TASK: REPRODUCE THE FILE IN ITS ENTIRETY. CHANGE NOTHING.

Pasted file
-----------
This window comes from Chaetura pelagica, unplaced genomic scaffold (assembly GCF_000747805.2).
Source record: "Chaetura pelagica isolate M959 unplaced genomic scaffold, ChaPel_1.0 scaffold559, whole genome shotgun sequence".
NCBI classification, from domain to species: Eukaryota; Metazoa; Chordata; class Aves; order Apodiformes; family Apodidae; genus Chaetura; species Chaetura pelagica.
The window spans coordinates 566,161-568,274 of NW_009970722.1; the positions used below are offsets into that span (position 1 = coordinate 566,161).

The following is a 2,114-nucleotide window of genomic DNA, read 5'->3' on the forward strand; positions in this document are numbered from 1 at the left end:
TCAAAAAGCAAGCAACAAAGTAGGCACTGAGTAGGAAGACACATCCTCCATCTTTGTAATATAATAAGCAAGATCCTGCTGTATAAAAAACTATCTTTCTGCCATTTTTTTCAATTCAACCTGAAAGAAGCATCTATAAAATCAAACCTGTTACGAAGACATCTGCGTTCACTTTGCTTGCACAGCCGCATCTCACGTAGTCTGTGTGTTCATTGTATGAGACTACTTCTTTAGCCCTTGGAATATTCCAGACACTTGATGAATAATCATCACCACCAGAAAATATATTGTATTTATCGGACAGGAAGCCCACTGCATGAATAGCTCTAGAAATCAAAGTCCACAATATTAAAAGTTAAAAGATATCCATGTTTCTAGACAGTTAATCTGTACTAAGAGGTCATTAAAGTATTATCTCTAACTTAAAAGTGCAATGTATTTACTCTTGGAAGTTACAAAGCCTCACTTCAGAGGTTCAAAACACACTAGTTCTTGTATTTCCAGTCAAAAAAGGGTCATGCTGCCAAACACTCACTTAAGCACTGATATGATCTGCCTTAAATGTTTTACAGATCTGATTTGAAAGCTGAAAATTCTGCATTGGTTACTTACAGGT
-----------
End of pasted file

This window comes from Chaetura pelagica, unplaced genomic scaffold (assembly GCF_000747805.2).
Source record: "Chaetura pelagica isolate M959 unplaced genomic scaffold, ChaPel_1.0 scaffold559, whole genome shotgun sequence".
NCBI classification, from domain to species: Eukaryota; Metazoa; Chordata; class Aves; order Apodiformes; family Apodidae; genus Chaetura; species Chaetura pelagica.
The window spans coordinates 566,161-568,274 of NW_009970722.1; the positions used below are offsets into that span (position 1 = coordinate 566,161).

The following is a 2,114-nucleotide window of genomic DNA, read 5'->3' on the forward strand; positions in this document are numbered from 1 at the left end:
TCAAAAAGCAAGCAACAAAGTAGGCACTGAGTAGGAAGACACATCCTCCATCTTTGTAATATAATAAGCAAGATCCTGCTGTATAAAAAACTATCTTTCTGCCATTTTTTTCAATTCAACCTGAAAGAAGCATCTATAAAATCAAACCTGTTACGAAGACATCTGCGTTCACTTTGCTTGCACAGCCGCATCTCACGTAGTCTGTGTGTTCATTGTATGAGACTACTTCTTTAGCCCTTGGAATATTCCAGACACTTGATGAATAATCATCACCACCAGAAAATATATTGTATTTATCGGACAGGAAGCCCACTGCATGAATAGCTCTAGAAATCAAAGTCCACAATATTAAAAGTTAAAAGATATCCATGTTTCTAGACAGTTAATCTGTACTAAGAGGTCATTAAAGTATTATCTCTAACTTAAAAGTGCAATGTATTTACTCTTGGAAGTTACAAAGCCTCACTTCAGAGGTTCAAAACACACTAGTTCTTGTATTTCCAGTCAAAAAAGGGTCATGCTGCCAAACACTCACTTAAGCACTGATATGATCTGCCTTAAATGTTTTACAGATCTGATTTGAAAGCTGAAAATTCTGCATTGGTTACTTACAGGT